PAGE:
The relative pose estimation of an inactive target by an active servicer spacecraft is a critical task in the design of current and planned space missions, due to its relevance for close-proximity operations, i.e. the rendezvous with a space debris and/or in-orbit servicing. Pose estimation systems based solely on a monocular camera are recently becoming an attractive alternative to systems based on active sensors or stereo cameras, due to their reduced mass, power consumption and system complexity. In this framework, a review of the robustness and applicability of monocular systems for the pose estimation of an uncooperative spacecraft is provided. Special focus is put on the advantages of multispectral monocular systems as well as on the improved robustness of novel image processing schemes and pose estimation solvers. The limitations and drawbacks of the validation of current pose estimation schemes with synthetic images are further discussed, together with the critical trade-offs for the selection of visual-based navigation filters. The state-of-the-art techniques are analyzed in order to provide an insight into the limitations involved under adverse illumination and orbit scenarios, high image contrast, background noise, and low signal-to-noise ratio, which characterize actual space imagery, and which could jeopardize the image processing algorithms and affect the pose estimation accuracy as well as the navigation filter's robustness. Specifically, a comparative assessment of current solutions is given at different levels of the pose estimation process, in order to bring a novel and broad perspective as compared to previous works.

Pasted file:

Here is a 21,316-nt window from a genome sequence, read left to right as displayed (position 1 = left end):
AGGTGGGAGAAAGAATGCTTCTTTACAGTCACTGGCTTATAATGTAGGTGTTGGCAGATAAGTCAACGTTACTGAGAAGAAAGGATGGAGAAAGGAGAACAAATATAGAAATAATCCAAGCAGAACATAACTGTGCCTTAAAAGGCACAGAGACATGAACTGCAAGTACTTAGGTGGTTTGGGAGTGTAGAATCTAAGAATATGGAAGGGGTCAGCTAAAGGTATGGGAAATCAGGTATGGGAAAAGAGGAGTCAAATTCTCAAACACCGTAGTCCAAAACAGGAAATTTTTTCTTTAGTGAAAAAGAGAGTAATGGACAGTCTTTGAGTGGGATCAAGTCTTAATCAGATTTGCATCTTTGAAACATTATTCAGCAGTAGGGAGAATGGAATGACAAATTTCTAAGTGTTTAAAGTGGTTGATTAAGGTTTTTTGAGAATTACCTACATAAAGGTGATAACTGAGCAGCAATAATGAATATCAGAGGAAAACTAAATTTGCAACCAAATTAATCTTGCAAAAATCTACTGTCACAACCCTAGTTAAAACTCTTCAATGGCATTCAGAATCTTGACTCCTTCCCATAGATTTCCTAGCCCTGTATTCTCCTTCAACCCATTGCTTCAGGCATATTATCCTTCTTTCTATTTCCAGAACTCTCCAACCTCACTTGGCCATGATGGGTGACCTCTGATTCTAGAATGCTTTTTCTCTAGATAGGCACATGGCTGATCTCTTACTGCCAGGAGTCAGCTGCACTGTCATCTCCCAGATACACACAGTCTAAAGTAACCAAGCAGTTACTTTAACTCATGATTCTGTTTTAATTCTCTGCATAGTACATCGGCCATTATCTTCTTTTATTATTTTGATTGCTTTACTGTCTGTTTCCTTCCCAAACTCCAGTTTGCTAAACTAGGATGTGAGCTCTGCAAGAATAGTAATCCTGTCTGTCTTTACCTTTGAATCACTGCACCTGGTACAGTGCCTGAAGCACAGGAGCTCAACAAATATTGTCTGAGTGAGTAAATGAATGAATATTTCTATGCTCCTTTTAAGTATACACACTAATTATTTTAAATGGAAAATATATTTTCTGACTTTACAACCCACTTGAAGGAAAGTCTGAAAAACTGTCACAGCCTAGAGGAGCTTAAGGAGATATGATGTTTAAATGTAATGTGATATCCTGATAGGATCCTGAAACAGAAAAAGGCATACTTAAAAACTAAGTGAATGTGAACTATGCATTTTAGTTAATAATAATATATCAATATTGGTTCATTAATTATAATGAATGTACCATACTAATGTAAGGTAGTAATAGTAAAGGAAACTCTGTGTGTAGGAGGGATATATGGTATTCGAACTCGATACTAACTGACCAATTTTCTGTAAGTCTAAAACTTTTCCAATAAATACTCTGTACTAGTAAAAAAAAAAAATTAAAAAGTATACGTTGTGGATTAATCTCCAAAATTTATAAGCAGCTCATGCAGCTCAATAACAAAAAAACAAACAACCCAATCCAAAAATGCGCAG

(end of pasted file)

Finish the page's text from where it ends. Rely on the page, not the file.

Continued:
Original languageEnglish
Article number100548
Number of pages14
JournalProgress in Aerospace Sciences
Volume110
DOIs
Publication statusPublished - Oct 2019

    Research areas

  • Active debris removal, Image processing, In-orbit servicing, Monocular cameras, Relative pose estimation, Visual-based navigation filters

ID: 54751739